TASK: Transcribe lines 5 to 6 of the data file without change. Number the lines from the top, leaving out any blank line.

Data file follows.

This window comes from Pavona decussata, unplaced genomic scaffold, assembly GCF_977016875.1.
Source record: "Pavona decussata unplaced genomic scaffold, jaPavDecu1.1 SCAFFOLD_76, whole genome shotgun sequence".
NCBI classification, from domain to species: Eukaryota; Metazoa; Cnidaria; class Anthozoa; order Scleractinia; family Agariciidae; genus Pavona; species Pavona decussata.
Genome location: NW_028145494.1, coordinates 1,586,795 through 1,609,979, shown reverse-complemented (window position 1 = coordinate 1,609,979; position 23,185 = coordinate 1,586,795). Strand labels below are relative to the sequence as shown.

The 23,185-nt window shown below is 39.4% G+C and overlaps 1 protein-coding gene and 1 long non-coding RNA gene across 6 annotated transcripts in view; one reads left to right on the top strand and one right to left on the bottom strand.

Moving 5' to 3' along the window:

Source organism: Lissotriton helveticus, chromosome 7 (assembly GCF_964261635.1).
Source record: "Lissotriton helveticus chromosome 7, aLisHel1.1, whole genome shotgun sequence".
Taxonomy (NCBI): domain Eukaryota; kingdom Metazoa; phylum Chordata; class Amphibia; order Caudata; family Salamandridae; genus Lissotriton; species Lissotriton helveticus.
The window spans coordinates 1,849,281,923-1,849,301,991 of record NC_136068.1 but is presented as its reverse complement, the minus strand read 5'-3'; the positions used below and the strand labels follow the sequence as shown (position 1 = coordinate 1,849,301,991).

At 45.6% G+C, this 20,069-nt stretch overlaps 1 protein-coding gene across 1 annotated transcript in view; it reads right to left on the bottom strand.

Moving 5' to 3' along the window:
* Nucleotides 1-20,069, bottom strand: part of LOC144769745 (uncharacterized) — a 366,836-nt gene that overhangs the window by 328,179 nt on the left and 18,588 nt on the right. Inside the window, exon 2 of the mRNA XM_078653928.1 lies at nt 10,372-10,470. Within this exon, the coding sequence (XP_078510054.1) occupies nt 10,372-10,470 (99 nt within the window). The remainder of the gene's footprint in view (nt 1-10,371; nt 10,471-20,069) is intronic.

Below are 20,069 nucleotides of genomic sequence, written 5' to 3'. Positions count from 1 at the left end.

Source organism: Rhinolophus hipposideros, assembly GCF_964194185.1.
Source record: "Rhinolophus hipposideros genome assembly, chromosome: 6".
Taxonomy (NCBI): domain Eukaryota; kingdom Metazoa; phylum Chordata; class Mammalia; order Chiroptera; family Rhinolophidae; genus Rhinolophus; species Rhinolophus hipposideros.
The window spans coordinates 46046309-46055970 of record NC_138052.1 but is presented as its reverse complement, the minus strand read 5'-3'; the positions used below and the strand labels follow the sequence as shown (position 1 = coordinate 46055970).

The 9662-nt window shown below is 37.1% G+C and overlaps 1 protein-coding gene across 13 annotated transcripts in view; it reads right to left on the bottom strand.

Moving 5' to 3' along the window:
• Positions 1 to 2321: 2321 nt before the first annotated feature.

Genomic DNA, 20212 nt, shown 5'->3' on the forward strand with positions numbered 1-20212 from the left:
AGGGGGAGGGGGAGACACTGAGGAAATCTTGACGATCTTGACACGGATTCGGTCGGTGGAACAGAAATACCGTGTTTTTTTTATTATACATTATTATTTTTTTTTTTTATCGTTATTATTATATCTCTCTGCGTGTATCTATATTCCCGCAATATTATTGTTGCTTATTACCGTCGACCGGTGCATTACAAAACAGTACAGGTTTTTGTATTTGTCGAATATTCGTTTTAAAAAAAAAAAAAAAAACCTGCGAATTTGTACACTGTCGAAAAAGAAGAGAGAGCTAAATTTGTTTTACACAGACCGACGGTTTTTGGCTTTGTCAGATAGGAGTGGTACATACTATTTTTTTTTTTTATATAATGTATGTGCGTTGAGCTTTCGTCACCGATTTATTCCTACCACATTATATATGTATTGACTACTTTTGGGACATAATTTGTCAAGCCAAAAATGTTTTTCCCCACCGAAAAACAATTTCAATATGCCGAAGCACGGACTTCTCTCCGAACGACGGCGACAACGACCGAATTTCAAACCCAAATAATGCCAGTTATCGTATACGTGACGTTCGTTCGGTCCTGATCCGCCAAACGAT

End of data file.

The 23,185-nt window shown below is 39.4% G+C and overlaps 1 protein-coding gene and 1 long non-coding RNA gene across 6 annotated transcripts in view; one reads left to right on the top strand and one right to left on the bottom strand.

Moving 5' to 3' along the window: